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Palin is at a loss for deep thoughts

Since Sarah Palin won't rule out running for the presidency in 2012, her performance recently at the Tea Party convention in Nashville deserves more scrutiny. Voters may have to soon evaluate her as a future leader of our nation and defender of the free world. Which makes her strikingly vapid answers to the softball questions thrown her way all the more frightening.

The last time Palin barnstormed the country as Sen. John McCain's running mate, she had a glaring lack of comprehension of national issues. But then she had a lot to learn in a short time.

By now she should be prepared, particularly since she quit her day job. But she's not. While her written remarks at the Tea Party were intelligible, her performance during the question period demonstrates that Palin has no ready command of issues and has little to offer beyond platitudinous and confused rhetoric.

Sitting in comfy armchairs she answered questions put to her by the adoring Judson Phillips, founder of Tea Party Nation.

Palin was asked: "We hear about the Obama plan. What's the Palin plan?" Her answer on her national defense plan — the entirety of it — was this: "And when it comes to national security, as I ratchet down the message on national security, it's easy to just kind of sum it up by repeating Ronald Reagan when he talked about the Cold War. And we can apply this now to our war on terrorism, you know. Bottom line, we win, they lose. We do all that we can to win."

Compare that bit of nearly indecipherable triumphalism with the answer President Barack Obama gave at a news conference Tuesday when asked about Iran's decision to further enrich uranium, which is too long to reprint verbatim.

First he spoke about efforts to negotiate with Iran and the country's rejection of the offer to convert "low-enriched uranium" into the "isotopes that they need" for medical research and hospitals. Then Obama said bluntly, "That indicates to us that, despite their posturing that their nuclear power is only for civilian use, that they in fact continue to pursue a course that would lead to weaponization."

He went on to discuss the "regime of sanctions" being developed to isolate Iran and the role China and Russia might play.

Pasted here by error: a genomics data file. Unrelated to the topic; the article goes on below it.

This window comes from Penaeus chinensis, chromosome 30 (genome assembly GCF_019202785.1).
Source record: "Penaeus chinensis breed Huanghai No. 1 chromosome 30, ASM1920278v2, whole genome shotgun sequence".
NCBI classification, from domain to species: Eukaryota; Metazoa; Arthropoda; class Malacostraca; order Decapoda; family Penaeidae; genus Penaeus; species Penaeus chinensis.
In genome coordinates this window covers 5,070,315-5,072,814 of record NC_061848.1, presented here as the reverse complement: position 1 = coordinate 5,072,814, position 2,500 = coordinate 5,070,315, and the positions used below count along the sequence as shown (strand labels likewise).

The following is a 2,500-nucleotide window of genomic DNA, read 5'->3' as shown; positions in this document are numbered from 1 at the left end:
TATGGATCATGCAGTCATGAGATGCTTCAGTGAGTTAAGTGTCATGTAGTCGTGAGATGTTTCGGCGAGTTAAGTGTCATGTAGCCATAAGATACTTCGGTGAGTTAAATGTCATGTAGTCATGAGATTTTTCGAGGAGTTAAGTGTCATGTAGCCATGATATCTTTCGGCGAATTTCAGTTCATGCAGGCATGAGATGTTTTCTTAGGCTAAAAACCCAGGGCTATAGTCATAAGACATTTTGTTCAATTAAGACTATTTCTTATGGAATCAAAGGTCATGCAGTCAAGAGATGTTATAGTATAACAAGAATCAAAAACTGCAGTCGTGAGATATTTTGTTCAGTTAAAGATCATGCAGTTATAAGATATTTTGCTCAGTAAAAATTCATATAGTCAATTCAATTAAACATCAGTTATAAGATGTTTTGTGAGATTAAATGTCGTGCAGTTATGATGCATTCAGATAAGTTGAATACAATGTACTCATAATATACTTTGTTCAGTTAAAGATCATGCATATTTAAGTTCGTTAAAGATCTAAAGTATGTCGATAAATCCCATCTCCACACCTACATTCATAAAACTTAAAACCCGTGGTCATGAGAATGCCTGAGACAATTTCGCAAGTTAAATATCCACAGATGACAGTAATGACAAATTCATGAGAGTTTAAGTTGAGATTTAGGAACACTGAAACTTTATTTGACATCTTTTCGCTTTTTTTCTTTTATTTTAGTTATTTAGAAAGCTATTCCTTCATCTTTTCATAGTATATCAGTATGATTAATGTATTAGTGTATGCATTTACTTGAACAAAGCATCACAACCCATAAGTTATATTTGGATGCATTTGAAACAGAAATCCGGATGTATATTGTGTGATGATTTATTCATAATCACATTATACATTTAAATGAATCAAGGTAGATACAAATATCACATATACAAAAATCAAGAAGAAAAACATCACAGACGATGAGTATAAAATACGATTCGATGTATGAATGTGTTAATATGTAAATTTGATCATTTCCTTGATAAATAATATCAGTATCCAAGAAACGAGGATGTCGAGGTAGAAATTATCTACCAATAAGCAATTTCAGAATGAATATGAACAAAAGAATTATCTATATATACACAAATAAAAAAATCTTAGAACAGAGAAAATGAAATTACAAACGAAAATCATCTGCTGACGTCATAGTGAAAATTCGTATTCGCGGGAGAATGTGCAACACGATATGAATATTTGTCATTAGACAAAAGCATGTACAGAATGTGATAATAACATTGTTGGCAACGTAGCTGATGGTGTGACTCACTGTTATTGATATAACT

Whether you agree with Obama's approach or not, it was an articulate briefing that gave context to and specific action for a vexing national security issue.

Back to Palin, who was asked at the Tea Party for her three top things to get done if conservatives win majorities in Congress.

It was here that Palin peeked at her hand for some palm-prompter help, meaning she was probably given advance notice of the question. Even so, her answer was a garble of attack-Obama talking points and pandering to the Christian Right.

Palin: "We've got to rein in spending, obviously, and not raise it extremely high budgets and then say, Okay, we are going to freeze a couple programs here. That doesn't do us any good really. We've got to start reining in the spending."

Palin's excruciating syntax aside, she's a jejune thinker. Without notes, she could barely conjure the words to cryptically criticize Obama's budget.

Her second priority, she said, is domestic drilling and mining for fossil fuels — "oil and gas and our coal." She offered a fuller energy policy in her prepared remarks, but extemporaneously, the equivalent of "drill, baby, drill" was all she could muster.

Palin's last must-do for Congress is to allow "America's spirit to rise again." To do this, she said, we should seek "some divine intervention again in this country so that we can be safe and secure and prosperous again. To have people involved in government who aren't afraid to go that route."

Gee, is there really a dearth of religious politicians? I can't seem to find any who aren't. But I don't doubt some miracle for our nation would be needed, desperately, if Palin-like conservatives took Congress.

During the Q & A, Palin called on people to run for office who have no elective office experience and don't have "some kind of fat elite resume in their back pocket." I guess that is one way to make herself sound cogent by comparison — dissuade candidates with training, education and knowledge.

All I can say is in 2012, I "hopey" we don't "changey" to this embarrassing woman.

Palin is at a loss for deep thoughts 02/13/10 Palin is at a loss for deep thoughts 02/13/10 [Last modified: Friday, February 12, 2010 5:26pm]

© 2014 Tampa Bay Times